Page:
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Bringing Authentic Nigerian Cuisine to Greenbelt

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Jodeem African Cuisine
Jodeem African Cuisine owners Amaka and Chuks Nunyerem at the restaurant in Beltway Plaza Mall, Greenbelt

A big red sign hanging over the entryway tells me I’ve reached my destination: Jodeem African Cuisine. The smell of homemade curry, slow-cooked chicken and fried plantains rolls out through the door. Inside, customers line up, eagerly waiting for their orders. My stomach growls as I eye the menu. How have I not heard of this place before?

Jodeem African Cuisine is an authentic Nigerian restaurant owned and operated by Chuks and Amaka Nonyerem at the Beltway Plaza Mall. The menu features a wide variety of traditional Nigerian dishes, including Nkwobi, Moi Moi and Egusi soup. Popular are the curry chicken and goat, as well as the Jollof rice—a staple of West African cuisine. The restaurant also caters, and normal business hours are 11:30pm to 10:00pm Monday through Saturday and 1:00pm to 9:00pm on Sunday.

Moi Moi, Jollof rice, spinach, fried plantains, and fish stew from Jodeem African Cuisine

Now with frequent customers and four and a half stars on Yelp and Google, it’s hard to imagine African Cuisine having trouble taking off. But as I sit down with Amaka, I learn about the restaurant’s turbulent start.

In 2014, Amaka and her husband entered the restaurant industry after developing a reputation among friends as excellent cooks. They began searching for locations, eventually stumbling across a small spot in Beltway Plaza Mall. But they’d heard about some businesses that had failed there within a couple years, so the Nonyerems crossed it off their list.

But a few weeks later, Amaka had an experience that reversed the decision entirely. “On my way to Restaurant Depot by Brightseat Road, I was just waiting for the lights to pass me, and I heard a voice in the car: ‘Go back to that place, go back to that place, go back to that place.’”

Amaka immediately called her husband: “Sunshine, The Lord wants us to go back. Can you call the guy and tell him that we are now interested?” Chuks had had second thoughts as well, so they contacted Beltway Plaza. Another business had applied to rent the space but Chuks and Amaka remained hopeful. In a couple weeks, the competing renter dropped out and the Nonyerems had found a home for their new restaurant.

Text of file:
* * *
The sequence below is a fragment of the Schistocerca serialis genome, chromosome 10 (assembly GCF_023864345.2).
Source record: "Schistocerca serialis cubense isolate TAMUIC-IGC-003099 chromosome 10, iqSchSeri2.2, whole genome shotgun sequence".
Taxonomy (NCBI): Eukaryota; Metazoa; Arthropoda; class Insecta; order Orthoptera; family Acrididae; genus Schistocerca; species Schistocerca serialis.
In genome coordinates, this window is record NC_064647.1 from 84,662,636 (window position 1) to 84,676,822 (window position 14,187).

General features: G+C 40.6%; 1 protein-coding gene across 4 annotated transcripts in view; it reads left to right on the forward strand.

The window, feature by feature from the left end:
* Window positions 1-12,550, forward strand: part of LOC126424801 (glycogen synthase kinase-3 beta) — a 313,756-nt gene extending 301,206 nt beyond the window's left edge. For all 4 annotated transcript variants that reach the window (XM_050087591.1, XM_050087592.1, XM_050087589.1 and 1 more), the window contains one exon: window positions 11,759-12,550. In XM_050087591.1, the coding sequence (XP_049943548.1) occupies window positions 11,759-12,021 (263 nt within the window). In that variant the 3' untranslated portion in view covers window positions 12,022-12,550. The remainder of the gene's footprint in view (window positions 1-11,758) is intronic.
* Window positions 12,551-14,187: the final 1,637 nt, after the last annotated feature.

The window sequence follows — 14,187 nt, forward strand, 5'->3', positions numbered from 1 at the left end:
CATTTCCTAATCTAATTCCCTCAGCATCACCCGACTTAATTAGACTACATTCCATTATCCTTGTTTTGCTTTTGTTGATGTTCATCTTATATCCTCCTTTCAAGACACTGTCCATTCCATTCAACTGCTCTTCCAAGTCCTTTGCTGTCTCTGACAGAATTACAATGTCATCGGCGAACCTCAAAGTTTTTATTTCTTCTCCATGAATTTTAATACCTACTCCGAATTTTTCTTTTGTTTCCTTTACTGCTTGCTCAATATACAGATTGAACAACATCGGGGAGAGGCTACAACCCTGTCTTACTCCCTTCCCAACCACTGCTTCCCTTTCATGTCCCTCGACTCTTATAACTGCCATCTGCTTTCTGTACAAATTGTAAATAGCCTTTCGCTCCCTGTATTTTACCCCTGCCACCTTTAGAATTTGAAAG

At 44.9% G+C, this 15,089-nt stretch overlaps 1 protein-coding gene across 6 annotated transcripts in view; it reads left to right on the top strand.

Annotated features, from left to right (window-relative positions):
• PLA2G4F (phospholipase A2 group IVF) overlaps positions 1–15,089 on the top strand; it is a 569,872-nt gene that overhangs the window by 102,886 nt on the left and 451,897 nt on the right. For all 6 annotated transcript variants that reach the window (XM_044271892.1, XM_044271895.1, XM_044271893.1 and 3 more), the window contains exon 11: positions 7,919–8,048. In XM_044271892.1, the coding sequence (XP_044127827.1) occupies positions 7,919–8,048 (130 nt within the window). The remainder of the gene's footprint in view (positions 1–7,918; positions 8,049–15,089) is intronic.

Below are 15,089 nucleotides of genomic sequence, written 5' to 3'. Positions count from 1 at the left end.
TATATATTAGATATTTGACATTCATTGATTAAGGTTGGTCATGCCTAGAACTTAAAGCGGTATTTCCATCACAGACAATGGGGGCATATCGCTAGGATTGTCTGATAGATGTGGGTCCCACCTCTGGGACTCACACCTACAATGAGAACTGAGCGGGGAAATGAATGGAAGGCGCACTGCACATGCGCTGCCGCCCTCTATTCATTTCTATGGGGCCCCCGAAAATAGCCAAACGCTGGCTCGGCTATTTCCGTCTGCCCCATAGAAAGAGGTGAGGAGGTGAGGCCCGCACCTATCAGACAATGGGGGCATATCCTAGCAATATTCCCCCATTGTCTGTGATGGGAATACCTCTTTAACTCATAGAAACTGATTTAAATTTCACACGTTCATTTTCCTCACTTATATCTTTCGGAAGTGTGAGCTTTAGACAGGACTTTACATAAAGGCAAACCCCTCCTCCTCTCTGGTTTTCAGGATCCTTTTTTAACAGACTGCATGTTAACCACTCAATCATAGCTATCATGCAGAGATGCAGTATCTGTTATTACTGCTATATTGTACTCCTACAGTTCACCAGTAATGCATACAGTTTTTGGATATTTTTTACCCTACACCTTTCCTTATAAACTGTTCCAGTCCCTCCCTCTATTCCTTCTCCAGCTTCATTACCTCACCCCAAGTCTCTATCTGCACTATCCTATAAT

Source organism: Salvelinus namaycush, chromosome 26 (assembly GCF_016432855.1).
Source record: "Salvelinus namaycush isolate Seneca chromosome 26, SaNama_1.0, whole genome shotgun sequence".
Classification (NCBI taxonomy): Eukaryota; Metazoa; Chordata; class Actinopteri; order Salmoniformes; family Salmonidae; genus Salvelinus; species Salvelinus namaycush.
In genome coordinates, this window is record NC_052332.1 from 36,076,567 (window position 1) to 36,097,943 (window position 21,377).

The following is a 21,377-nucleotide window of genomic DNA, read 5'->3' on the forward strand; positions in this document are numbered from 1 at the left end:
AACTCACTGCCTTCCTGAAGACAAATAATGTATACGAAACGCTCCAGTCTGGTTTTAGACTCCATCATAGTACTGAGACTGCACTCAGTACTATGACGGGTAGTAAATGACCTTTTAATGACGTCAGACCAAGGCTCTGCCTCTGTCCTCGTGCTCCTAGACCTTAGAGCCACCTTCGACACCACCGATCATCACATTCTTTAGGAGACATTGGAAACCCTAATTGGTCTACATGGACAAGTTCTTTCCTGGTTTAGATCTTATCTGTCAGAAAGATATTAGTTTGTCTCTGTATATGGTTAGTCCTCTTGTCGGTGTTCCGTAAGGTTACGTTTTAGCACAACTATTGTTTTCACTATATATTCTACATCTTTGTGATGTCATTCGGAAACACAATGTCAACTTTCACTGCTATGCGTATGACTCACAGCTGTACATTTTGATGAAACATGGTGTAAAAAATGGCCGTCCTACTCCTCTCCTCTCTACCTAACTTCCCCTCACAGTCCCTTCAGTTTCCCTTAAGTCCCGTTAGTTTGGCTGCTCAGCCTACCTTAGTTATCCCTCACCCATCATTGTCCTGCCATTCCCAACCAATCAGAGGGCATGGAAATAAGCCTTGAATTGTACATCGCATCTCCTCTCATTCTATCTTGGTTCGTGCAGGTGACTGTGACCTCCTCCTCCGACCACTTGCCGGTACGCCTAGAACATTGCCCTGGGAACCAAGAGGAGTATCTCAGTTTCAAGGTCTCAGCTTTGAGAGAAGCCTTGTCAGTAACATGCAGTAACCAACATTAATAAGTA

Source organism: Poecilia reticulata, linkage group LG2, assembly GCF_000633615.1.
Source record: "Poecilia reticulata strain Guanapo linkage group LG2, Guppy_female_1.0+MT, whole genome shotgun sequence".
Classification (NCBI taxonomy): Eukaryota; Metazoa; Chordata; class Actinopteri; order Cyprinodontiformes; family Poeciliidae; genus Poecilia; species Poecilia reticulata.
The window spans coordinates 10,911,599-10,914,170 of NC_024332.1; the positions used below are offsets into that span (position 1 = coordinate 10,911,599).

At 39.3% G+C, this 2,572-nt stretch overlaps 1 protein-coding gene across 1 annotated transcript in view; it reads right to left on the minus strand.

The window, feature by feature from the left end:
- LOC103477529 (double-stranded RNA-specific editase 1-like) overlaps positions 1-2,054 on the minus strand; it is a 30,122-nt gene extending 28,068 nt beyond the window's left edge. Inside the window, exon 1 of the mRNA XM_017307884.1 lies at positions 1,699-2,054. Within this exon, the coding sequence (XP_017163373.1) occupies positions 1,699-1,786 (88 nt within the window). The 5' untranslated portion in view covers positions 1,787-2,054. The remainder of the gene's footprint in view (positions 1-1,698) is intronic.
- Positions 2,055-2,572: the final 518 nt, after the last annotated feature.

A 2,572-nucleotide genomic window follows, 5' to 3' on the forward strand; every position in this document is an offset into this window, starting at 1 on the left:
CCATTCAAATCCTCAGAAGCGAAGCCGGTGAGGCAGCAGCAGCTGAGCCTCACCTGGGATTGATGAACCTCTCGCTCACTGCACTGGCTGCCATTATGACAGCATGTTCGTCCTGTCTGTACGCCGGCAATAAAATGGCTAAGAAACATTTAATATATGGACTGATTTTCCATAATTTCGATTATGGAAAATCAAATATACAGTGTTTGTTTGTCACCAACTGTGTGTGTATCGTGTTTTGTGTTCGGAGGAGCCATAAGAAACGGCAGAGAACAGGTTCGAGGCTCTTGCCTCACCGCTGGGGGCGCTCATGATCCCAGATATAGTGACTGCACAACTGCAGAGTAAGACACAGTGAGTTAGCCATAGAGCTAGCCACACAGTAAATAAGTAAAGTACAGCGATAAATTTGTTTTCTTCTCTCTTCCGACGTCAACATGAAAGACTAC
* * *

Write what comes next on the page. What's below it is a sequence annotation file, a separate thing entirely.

Unfortunately, the challenges didn’t cease once the two found a location. As the parents of four children, Amaka and Chuks are constantly busy. Early in the morning, Amaka comes to the restaurant to begin preparing food—a process that takes around four hours each day. Meanwhile, Chuks takes the children to school before driving to Restaurant Depot to get supplies. In the afternoon, Amaka picks up the children and takes them home to help with their homework. Once finished, she drops them off at her mother-in-law’s and returns to the restaurant to help finish up and clean for the day. On some evenings, the Nonyerems don’t get home until 1:00 or 2:00am, only to repeat the process a few hours later.

Fresh food being prepared for customers

That’s not to say that their efforts aren’t worthwhile. The restaurant has earned a positive reputation, and Amaka and Chuks both find great joy and inspiration in their children. In fact, the restaurant got its name from them: “Jo” for Joshua, “de” for Dedra and “em” for Emmanuel. Since the name was created before the Nonyerems’ youngest child was born, the acronym only includes three parts, but Amaka assures me that the youngest will be included sometime in the future.

The couple’s commitment to family also served as an inspiration for one of the restaurant’s founding principles: to bring back traditional food. When the Nonyerems first moved to the United States, they were shocked by the prevalence of processed foods and high fat/sugar diets. Wanting something healthier (and tastier) for their children, the two cooked traditional Nigerian recipes in place of fast food and school lunches.

“We came here crying, but now we are rejoicing” Amaka tells me emphatically. Jodeem African Cuisine has brought the family closer and created an opportunity to give back. “You have to look around and consider how to pay back to the community you benefited from.” In the future, the two wish to start a foundation to prevent world hunger and promote nutrition, but for now, Chuks and Amaka are paying it forward by creating healthy, traditional meals for Greenbelters.

Follow Drew Brown:
Drew Brown is a summer intern for Greenbelt Online, through the U. Maryland English Dept. A word from Drew: Hi Greenbelt! My name’s Drew, and I’m an English Literary and Cultural Studies major at the University of Maryland pursuing a certificate in LGBTQ studies and a minor in computer science. When not writing for Greenbelt Online, I spend my time photographing events for the Washington Blade, designing outfits, and creating sound collages for my show on WMUC FM Radio I’m thrilled to be documenting the remarkable people, businesses, and organizations of Greenbelt this summer. My hope is to spark interest among non-Greenbelt residents for the community’s rich history and culture by reporting on the people and groups providing outreach for youth and LGBTQ members of the community. See you around!

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